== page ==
25 Mar Support Obligations During COVID-19 Unemployment
The Coronavirus pandemic has sparked mass unemployment across the US, affecting numerous divorced families with court ordered support obligations. Many unknowns remain during this time such as how long local shelter-in-place orders will remain in effect, if and how many furloughed employees will be rehired and when, and how courts around the country will view the challenges among divorced families that have surfaced.
The following are 7 tips to consider to help evaluate a loss in income as it pertains to court ordered support obligations while getting through this national and global emergency together:
1. Stay Calm & Communicate
Even during normal non-emergency periods, the best policy is to communicate your change of circumstances with your ex-spouse. Notification opens the topic for consideration for both parties to address it to the best of their abilities moving forward. Refrain from making any swift, one-sided, uninformed decisions that could create additional stress.
2. Remain Flexible
Once the lines of communication are open, remain flexible to problem solve together. Every family, married or divorced, is experiencing financial challenges and must be flexible with one another. With court systems shut down and the reality of significant future delays, flexibility and finding a middle ground maybe well worth it for everyone.
3. Consider Decrease in Expenses
Many individuals and families are experiencing a decrease of expenses which could help offset a temporary loss of income. Dining out, recreational activities, travel, general shopping, work expenses, gasoline and transportation expenditures have all been significantly minimized for many families.
4. Show Best Effort
For some couples, finding middle ground is an impossible task. Therefore, it is important to be able to show good faith regardless of which side you are on. If cash reserves are available to continue paying current obligations, it is extremely important to do so to the best of your ability. If your expenses have possibly decreased as mentioned above, it maybe worth considering your ability to decrease support for a temporary period of time to remain flexible. This is extremely important to stay out of court (who doesn’t want to?). Iff court is inevitable, showing you gave your best effort to resolve the issue in front of a judge will be well worth it.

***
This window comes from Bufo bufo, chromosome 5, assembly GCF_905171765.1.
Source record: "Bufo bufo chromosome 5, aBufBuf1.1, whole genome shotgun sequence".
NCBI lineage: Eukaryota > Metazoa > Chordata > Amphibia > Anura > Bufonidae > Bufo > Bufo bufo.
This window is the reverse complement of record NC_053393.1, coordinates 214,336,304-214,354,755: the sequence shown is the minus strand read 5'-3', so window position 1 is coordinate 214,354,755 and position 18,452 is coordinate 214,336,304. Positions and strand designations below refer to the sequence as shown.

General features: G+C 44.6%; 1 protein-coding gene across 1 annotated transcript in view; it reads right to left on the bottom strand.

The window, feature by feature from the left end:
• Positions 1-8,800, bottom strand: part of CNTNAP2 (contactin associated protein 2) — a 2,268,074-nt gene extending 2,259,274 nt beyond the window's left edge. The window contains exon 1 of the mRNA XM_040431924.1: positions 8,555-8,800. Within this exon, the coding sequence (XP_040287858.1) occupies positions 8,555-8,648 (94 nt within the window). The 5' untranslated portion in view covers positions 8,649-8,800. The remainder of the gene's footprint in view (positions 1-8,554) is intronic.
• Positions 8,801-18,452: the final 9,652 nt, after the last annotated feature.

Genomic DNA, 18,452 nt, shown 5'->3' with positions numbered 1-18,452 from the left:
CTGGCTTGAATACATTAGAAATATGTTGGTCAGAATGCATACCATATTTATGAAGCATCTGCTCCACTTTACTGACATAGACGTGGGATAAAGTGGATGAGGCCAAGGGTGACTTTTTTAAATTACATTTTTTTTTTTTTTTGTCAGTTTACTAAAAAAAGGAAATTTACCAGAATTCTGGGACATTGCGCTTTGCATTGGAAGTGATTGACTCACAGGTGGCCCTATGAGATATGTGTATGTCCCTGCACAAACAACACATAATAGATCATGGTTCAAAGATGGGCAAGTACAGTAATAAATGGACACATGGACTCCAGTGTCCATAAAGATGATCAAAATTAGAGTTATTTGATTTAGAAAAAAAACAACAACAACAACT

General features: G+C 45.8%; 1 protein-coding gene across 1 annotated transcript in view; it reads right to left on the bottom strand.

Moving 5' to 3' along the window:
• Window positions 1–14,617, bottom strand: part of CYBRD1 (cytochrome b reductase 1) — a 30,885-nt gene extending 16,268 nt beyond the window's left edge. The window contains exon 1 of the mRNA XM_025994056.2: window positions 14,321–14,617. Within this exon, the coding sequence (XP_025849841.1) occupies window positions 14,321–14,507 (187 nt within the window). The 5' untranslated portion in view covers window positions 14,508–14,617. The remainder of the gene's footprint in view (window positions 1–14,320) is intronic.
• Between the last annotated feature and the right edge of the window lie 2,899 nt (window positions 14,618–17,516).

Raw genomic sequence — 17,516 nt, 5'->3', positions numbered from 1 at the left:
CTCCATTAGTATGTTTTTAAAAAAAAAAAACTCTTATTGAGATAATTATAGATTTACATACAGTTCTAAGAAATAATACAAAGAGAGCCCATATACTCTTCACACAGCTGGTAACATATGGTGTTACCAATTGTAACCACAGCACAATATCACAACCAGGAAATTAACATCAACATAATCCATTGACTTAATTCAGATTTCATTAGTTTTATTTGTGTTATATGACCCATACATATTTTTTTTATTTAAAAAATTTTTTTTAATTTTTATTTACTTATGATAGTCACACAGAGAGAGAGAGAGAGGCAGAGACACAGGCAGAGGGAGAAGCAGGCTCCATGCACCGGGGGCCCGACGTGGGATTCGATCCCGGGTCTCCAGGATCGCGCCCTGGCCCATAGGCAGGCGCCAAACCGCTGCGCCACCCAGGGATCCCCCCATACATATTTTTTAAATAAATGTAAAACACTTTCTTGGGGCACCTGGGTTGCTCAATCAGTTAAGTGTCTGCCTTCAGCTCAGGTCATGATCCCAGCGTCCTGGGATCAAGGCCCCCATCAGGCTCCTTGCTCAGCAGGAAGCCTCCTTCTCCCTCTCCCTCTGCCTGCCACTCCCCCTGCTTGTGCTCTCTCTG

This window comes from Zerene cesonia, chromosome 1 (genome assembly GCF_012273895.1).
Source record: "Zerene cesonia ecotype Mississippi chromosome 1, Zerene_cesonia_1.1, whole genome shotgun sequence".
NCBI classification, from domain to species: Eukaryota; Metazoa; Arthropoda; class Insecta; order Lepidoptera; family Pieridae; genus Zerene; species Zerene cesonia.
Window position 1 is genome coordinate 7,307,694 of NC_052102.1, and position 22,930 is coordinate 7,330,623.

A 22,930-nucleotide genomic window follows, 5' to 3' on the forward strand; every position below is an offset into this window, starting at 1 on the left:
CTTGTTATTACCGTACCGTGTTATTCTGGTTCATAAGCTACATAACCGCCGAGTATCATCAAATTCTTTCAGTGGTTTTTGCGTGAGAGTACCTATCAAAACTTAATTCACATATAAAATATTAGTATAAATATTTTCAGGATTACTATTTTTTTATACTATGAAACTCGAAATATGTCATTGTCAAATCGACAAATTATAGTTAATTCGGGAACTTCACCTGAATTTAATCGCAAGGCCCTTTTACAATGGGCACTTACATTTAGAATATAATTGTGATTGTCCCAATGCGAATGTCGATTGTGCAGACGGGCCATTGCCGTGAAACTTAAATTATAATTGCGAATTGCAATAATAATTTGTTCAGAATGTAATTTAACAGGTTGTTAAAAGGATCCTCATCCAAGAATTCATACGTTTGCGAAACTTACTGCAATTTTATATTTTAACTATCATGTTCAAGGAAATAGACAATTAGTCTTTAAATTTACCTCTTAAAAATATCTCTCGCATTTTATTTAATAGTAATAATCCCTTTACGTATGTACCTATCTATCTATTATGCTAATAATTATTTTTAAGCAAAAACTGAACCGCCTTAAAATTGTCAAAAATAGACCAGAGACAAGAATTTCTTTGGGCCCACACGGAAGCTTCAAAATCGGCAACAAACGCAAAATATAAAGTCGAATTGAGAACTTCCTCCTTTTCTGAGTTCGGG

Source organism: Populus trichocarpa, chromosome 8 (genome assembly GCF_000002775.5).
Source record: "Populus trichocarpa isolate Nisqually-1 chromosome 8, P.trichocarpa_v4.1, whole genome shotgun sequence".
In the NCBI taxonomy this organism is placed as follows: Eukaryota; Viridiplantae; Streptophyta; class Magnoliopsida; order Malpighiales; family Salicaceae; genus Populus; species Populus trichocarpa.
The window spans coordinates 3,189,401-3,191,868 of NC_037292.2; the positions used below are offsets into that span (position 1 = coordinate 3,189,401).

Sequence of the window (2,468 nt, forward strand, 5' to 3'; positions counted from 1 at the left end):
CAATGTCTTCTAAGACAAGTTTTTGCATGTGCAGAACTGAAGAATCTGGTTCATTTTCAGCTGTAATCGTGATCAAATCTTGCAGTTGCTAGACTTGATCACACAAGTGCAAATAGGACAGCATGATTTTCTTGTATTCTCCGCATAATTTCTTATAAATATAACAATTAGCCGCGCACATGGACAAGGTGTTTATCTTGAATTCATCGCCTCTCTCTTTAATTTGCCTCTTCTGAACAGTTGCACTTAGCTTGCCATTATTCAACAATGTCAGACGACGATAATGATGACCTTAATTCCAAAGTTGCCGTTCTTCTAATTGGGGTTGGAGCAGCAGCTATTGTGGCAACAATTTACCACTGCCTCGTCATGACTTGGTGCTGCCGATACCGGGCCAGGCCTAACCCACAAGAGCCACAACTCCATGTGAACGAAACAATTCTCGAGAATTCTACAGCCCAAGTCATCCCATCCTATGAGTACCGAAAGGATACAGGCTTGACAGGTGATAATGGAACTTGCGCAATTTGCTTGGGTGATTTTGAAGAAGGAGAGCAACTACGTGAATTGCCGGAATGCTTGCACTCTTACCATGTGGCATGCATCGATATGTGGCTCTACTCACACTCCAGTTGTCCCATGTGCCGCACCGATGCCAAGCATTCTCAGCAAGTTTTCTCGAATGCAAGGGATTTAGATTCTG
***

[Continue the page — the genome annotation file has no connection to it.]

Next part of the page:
5. 2019 Tax Return
If you have not already filed your 2019 taxes, it may be worth filing sooner then later if you expect to receive a refund. Even if you think you may owe money on your taxes it still is important to file to even though the filing deadline has been extended to July 15, 2020. Payments do not need to be made until July 15th but filing sooner will speed up the process of receiving a stimulus payment.
6. Stimulus Support
This week Congress has been working diligently to pass the largest stimulus package in history. So far we expect each individual to receive a check for $1,200 if their income is below $75,000 (phases out after $99,000) and $500 per child age 16 and younger. Many details are not yet available, especially pertaining to divorced families. For example, it is uncertain whether the $500/child amount will go to a Head of Household status filing or an individual filing who was able to claim the child tax credit for the year – many couples alternate child exemptions/credits annually. Currently, it appears the government will be relying on taxpayers 2018 returns to calculate amounts to be sent to taxpayers.
Unemployment benefits have also been considerably bolstered. Qualifying for benefits will be significantly easier and less restrictive during the next few months. In addition to the regular state benefits, checks can be expected to have an additional $600/week for up to the next 4 months to help those who are out of work.
If you are a small business owner, the stimulus bill includes $300 billion in funds available to help bridge the loss in income that many business are experiencing. More details in how to access these funds are getting ironed out as well.
7. Discuss with Attorney
If a mutual agreement can be made to support each other and your family, be sure to discuss it first with your attorney. They will be able to shed light on what could be expected with courts moving forward and if a proposed agreement maybe worth considering.
This is an unprecedented time among our family, community, nation and world. We always have been – in this together, and we will reach the other side together. Please contact me directly if I can be of any support during this time including connecting you to any professionals or resources.